width=270If your A-level results weren't quite what you hoped and your top university now seems out of reach, don't despair. There are still some places left during Clearing, but if you do need to reapply next year make sure you do your homework. University open days are a great way to get a feel of a top university where you could be studying for your undergraduate degree.

It's great having a choice: get home delivery pizza or head out for Chinese? Boston Legal or Grey's Anatomy? Those black heels or cute purple pumps? But when it comes to the choice of deciding which university to study for your undergraduate degree - a bit more consideration and research needs to go into it.

Whichever part of the world you're living in, chances are there's a top university on your doorstep. But there are also plenty of others to choose from - either at home or abroad. So how do you narrow down your choices? Start by going online - check out what universities have to offer and what the surrounding area has as well; you may be looking for a university close to a ski field for those winter semester breaks, or a university in a city known for its architecture and art history.

However, even in today's online world, surfing the net isn't enough to give you a real taste of university life. So the next best thing is to go and visit them - on open days.

What is a university open day?

A university open day is a day - or days - throughout the year, when a university invites prospective students onto their campus to take a look around. It's a time when you can freely wander around the university, checking out lectures - perhaps even sitting in on one - having a look at student accommodation, seeing what computer, library and cafe facilities they have, and generally getting a feel for the university.

How do I attend a university open day?
If you're lucky, your school might organize a day trip to the university open day, so all you need to do is sign up, pay some money for transport and hop on a bus with your mates. But you may be interested in some universities that your school isn't going to, so it means you need to get yourself organized. Your parents will probably want to come along with you, but that's no problem, because it means you can go with them - free travel and all that!

What should I do at a university open day?
Take a look around - that's what it's for after all. But because you're going to be visiting a few different universities while you try to decide which one you're going to enrol in for your undergraduate degree, then it will pay to have a few points of comparison.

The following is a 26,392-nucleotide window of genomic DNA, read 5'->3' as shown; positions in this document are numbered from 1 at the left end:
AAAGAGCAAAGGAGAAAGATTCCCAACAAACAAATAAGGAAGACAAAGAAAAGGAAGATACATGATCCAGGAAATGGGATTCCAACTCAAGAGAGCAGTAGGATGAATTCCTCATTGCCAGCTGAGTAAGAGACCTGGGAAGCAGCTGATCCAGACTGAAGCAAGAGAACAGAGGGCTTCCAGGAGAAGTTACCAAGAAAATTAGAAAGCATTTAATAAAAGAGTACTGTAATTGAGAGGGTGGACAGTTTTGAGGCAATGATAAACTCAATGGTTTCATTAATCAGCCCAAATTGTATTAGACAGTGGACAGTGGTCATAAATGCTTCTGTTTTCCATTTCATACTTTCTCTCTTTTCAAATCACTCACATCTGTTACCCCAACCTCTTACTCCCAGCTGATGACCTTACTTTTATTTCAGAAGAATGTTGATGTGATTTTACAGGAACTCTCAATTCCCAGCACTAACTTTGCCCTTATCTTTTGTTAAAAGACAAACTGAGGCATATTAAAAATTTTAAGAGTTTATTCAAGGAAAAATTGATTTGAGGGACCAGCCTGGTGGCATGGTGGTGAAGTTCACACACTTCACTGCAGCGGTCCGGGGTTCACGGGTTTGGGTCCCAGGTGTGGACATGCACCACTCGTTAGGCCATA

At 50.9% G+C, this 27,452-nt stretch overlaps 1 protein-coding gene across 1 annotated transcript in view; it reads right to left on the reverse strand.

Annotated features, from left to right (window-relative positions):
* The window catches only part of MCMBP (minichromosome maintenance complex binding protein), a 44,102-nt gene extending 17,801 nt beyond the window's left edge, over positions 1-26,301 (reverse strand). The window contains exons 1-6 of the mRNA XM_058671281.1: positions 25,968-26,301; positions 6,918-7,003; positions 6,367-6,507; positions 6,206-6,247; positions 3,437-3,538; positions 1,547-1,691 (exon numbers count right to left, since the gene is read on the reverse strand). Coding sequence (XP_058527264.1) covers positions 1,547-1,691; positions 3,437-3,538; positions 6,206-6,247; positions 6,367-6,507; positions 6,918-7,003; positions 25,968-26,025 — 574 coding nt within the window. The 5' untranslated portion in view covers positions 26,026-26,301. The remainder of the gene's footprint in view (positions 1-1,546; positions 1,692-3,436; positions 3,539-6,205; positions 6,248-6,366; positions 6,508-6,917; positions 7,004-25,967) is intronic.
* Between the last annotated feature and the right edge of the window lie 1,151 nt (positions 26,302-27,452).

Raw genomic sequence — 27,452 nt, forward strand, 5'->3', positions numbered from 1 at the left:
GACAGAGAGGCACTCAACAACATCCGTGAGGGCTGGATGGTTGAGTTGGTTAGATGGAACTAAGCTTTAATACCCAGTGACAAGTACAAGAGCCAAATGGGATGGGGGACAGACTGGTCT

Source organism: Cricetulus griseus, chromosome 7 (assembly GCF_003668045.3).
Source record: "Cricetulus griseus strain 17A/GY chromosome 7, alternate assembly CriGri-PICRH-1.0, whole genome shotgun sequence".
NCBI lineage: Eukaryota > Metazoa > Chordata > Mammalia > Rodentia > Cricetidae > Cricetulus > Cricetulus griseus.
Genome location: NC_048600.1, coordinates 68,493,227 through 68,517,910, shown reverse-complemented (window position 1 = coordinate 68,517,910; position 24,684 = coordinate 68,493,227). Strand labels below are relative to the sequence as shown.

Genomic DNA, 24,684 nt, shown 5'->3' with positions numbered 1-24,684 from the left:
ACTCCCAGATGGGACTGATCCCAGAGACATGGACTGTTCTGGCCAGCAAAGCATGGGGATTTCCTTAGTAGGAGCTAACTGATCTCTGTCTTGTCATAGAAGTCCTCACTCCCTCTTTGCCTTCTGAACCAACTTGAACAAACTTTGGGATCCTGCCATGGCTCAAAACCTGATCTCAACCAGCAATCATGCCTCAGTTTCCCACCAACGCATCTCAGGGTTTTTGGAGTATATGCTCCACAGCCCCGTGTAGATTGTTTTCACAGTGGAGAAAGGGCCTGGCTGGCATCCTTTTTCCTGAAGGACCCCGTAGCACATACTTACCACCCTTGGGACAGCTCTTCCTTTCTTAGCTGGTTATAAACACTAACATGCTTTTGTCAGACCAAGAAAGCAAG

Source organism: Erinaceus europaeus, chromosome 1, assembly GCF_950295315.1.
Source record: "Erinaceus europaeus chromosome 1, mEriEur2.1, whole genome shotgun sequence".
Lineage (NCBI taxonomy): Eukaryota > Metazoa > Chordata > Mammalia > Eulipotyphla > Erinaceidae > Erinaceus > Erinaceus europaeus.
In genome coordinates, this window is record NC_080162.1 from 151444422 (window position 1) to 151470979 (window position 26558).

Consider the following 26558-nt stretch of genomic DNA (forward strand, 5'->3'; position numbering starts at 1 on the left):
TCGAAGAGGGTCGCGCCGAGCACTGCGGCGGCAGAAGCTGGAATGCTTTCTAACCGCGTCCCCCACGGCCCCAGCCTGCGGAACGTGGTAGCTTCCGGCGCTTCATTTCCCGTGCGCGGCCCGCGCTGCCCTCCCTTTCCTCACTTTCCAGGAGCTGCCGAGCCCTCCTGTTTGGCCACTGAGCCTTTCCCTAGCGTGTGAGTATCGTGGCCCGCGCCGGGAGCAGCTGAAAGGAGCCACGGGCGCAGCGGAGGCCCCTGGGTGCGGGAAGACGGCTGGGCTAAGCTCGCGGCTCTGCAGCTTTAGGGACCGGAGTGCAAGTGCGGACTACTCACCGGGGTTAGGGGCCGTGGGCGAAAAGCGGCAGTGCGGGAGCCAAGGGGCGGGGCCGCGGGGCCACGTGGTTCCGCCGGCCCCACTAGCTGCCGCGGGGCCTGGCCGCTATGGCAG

For starters, find out about the programs they offer in your subject area of interest. If you're thinking about studying engineering, spend time looking through the labs, seeing what equipment they have on offer, talk to engineering students and ask them how they find it, and get more information on the engineering degrees that a particular university offers.
Take a walk through the library as well, have a look at university accommodation - are the halls as nice as the last uni you visited? - and check out what student services are available as well. Each university has a range of clubs and societies you can become a part of - are there some that take your interest?

Who should I speak to?
It's all very well researching universities online, but nothing beats talking to people in person. And that's exactly what you can do at a university open day. Speak to university students, program directors, student recruitment officers, even the receptionists of different schools and offices on campus. They'll be able to give you an insight into the university that you can't get from their website.

How do I find out about university open days?
By checking out the university's website. They'll want as many people to come to have a look around as possible so they'll definitely be advertising it. Keep a watch on your list of university websites to see when they start advertising it. You can also ring the university and ask them when they're planning on holding their open day, and your school's careers advisor is likely to have a list of university open days as well.

What if I want to study abroad?
Travelling around your country to different universities may be time consuming, but it is relatively straightforward and not too expensive to organize. If some of the top universities that you're considering studying at are overseas, then that's another story.

But that's where the Top Universities Tour comes in. Each year in London, and also throughout Asia, Africa and the Middle East, the Top Universities Tour brings some of the world's top universities to a city near you. This is your chance to meet universities from North America, Europe, Asia and Australia and ask them about life at their university. It's too good an opportunity to miss - and what's more, the tour is free. All you have to do is register.